Here’s how experts from across the Rotman School of Management responded to issues arising in August 2021.
Experts at the Rotman School spent the past month exploring the purpose of diversity workplace programs, sustainability and pay equity in podcasts and op-eds.
Professor Sonia Kang was a recent guest on the New York Times podcast, weighing in on workplace diversity programs. Ultimately, she believes diversity, equity and inclusion programs are beneficial because they force employees and employers to confront their biases.
“You have to have these conversations,” explains Kang, an associate professor of organizational behaviour and human resource management at the University of Toronto Mississauga with a cross-appointment to the Rotman School. “It’s OK for those biases to be there, but it’s not OK for people to act on them and attach attitudes and stereotypes and all these different things to them. So, I think that not having the conversation in the long term is probably going to be more harmful than having it.”
Meanwhile, professor Sarah Kaplan’s recent op-ed for The Globe and Mail, co-written by Peter Dey, an executive-in-residence at the Rotman School, explains why corporations must be driven by more than just money.
“Corporate boards cannot afford to be laggards in a changing governance landscape. Environmental and social sustainability and corporate sustainability are increasingly one and the same, and the purpose of the corporation must reflect this new reality,” they write.
Kaplan, who is a professor of strategic management at the Rotman School and director of the Institute for Gender and the Economy, was also a guest on The Lancet podcast, speaking about what a feminist economic recovery from COVID-19 could look like. (She drew insights from the report, A Feminist Recovery Plan for Canada, from GATE and YWCA Canada, which was released last year.)
She also spoke on the complex issue of pay equity during a recent episode of Alright, Now What?, a podcast produced by the Canadian Women’s Federation.
Others at the Rotman School took stock of the power dynamics and public health issues during the pandemic.
In their piece for The Washington Post, Tiziana Casciaro, a professor of organizational behavior and HR management at Rotman, and Harvard Professor Julie Battilana point out how workers appear to have the upper hand in today’s labour market. There are widespread labour shortages, and an increasing number of companies are offering flexible work arrangements, higher wages and signing bonuses during the global pandemic.
However, the authors warn employees not to get too comfortable. Their newfound power is limited.
“The increased power that workers have on the job market today will not necessarily translate into them gaining more power inside companies. For that to happen, they need to have a real say in their company’s strategic decisions. This is where power lies.”
On a related note, Casciaro and Battilana’s new book, Power, for All: How It Really Works and Why It's Everyone's Business (Simon & Schuster, 2021), takes a closer look at how power operates and shows readers how to power-map their workplace to find who has influence and why, and plan for and bring about enduring power shifts.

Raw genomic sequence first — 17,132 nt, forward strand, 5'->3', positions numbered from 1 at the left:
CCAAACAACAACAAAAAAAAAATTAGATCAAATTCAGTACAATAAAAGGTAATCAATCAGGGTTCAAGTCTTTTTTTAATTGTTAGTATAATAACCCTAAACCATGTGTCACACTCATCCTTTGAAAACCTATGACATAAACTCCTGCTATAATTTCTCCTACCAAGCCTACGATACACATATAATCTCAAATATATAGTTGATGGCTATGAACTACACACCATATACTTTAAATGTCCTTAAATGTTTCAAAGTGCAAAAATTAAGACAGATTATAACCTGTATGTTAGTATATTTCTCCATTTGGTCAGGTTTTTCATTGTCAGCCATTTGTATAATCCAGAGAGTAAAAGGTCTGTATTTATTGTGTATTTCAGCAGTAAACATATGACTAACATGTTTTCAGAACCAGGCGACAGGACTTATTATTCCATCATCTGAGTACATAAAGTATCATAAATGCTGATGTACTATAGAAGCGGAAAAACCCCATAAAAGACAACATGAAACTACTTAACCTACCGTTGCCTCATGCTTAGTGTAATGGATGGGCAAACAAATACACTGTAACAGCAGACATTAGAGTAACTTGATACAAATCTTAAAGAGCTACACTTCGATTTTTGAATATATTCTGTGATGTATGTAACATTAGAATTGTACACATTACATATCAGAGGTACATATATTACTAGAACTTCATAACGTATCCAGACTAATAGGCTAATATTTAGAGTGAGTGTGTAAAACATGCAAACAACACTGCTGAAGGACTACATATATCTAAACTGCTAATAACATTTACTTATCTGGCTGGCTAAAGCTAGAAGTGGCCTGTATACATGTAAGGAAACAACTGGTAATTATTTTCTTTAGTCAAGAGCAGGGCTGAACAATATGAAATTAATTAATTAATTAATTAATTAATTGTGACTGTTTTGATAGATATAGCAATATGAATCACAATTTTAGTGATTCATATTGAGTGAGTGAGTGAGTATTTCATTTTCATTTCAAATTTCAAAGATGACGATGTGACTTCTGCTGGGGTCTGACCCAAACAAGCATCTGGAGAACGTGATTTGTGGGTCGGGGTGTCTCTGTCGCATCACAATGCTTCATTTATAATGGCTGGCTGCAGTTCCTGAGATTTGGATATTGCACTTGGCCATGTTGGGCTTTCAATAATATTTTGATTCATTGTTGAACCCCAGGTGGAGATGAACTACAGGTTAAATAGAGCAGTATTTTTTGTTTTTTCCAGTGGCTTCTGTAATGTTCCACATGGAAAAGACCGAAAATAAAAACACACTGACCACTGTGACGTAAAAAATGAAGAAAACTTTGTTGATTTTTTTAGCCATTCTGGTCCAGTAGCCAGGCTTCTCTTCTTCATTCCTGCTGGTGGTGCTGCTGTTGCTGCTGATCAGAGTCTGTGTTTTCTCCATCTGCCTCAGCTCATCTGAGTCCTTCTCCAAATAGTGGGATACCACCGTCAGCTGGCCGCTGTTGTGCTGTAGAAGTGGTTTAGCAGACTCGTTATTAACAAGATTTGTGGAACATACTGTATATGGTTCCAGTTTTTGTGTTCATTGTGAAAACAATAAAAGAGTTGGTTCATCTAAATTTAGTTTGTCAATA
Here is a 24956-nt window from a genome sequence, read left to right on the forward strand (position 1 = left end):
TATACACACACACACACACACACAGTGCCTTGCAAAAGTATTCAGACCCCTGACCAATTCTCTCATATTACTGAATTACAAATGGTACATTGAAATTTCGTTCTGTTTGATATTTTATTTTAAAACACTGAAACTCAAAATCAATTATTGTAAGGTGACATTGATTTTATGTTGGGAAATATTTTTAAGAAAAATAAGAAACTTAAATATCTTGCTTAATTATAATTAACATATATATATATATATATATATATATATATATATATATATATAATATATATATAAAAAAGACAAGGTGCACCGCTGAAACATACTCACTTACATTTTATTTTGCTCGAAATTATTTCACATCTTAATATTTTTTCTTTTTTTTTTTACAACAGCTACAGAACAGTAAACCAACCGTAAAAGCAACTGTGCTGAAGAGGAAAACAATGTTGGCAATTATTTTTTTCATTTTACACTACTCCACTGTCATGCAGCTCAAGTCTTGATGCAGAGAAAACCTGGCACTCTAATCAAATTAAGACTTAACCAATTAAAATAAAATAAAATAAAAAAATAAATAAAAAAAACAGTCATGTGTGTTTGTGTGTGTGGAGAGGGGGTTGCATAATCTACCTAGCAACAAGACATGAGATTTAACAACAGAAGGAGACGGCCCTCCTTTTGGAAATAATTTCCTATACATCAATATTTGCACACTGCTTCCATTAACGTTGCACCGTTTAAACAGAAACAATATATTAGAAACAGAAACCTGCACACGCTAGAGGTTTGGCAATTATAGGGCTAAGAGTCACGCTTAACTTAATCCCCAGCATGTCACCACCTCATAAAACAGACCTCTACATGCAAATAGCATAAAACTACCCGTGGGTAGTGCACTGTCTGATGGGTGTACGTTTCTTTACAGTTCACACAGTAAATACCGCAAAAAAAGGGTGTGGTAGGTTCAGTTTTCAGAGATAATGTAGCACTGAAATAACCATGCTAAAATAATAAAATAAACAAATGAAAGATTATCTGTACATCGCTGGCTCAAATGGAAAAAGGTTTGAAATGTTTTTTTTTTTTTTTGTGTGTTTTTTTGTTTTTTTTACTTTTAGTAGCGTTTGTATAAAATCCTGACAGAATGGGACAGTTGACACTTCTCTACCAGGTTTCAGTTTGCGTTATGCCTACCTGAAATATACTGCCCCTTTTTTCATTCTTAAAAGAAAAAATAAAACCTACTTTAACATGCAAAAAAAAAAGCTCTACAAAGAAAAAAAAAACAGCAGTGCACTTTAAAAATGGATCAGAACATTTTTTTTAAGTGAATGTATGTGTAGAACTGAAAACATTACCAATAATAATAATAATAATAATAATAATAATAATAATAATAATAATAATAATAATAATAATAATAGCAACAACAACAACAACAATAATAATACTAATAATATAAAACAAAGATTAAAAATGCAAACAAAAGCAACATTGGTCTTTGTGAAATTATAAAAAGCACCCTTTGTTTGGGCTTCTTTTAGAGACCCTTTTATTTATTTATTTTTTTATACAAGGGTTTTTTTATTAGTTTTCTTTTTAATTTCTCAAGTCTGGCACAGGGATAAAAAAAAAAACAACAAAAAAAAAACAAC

Others at the Rotman School looked at ongoing public health concerns. As vaccination rates plateau, Anita M. McGahan, a professor of strategic management at Rotman, and Peter Zhang (PharmD/MBA ’22) argue that governments need to think through how to tackle vaccine hesitancy. As they discuss in their piece for the Rotman Insights Hub, it starts with trust.
“Resistance arises among citizens who do not trust the government, do not respond to society’s problems, and view social needs as illegitimate,” they write.
“Governments need to demonstrate a genuine commitment to improving personal health beyond the pandemic, particularly in marginalized communities. Otherwise, those who are vaccine hesitant will see that authorities will only care about health needs when it suits their interests.”
Meanwhile, Richard Florida, a professor in the economic analysis and policy area at Rotman and a distinguished scholar-in-residence at the School of Cities at the University of Toronto, is adamant that we need to hold unvaccinated adults accountable.
“With the highly infectious delta variant surging, the unvaccinated are posing direct risks to the health and well-being of the immunocompromised, the frail and the elderly, and especially young children, who cannot yet be vaccinated,” he and his co-author write in their USA Today piece.
Florida also points out how sports stadiums have been the unsung heroes of the pandemic in his Fast Company article. Throughout the pandemic, stadiums all over the world have served as sites for COVID-19 testing, vaccination, personal protective equipment and food distribution, blood drives, overflow capacity for hospital beds, and accommodations for the rest and recovery of essential workers.
On the topic of sports, Ramy Elitzur, an associate professor in the accounting area at Rotman, shows us how salary caps applied to professional sports teams like the NFL and NHL tend to benefit the players in the long-term in his recent piece for The Conversation Canada.
“Despite the opposition of salary caps by player unions in the past, game theory and actual data shows that caps have actually increased average players’ salaries over time,” he writes. “Coupled with how salary caps can help smaller teams stay competitive against those with deeper coffers, it’s clear they currently play an important role in the financial well-being of major league sports teams.”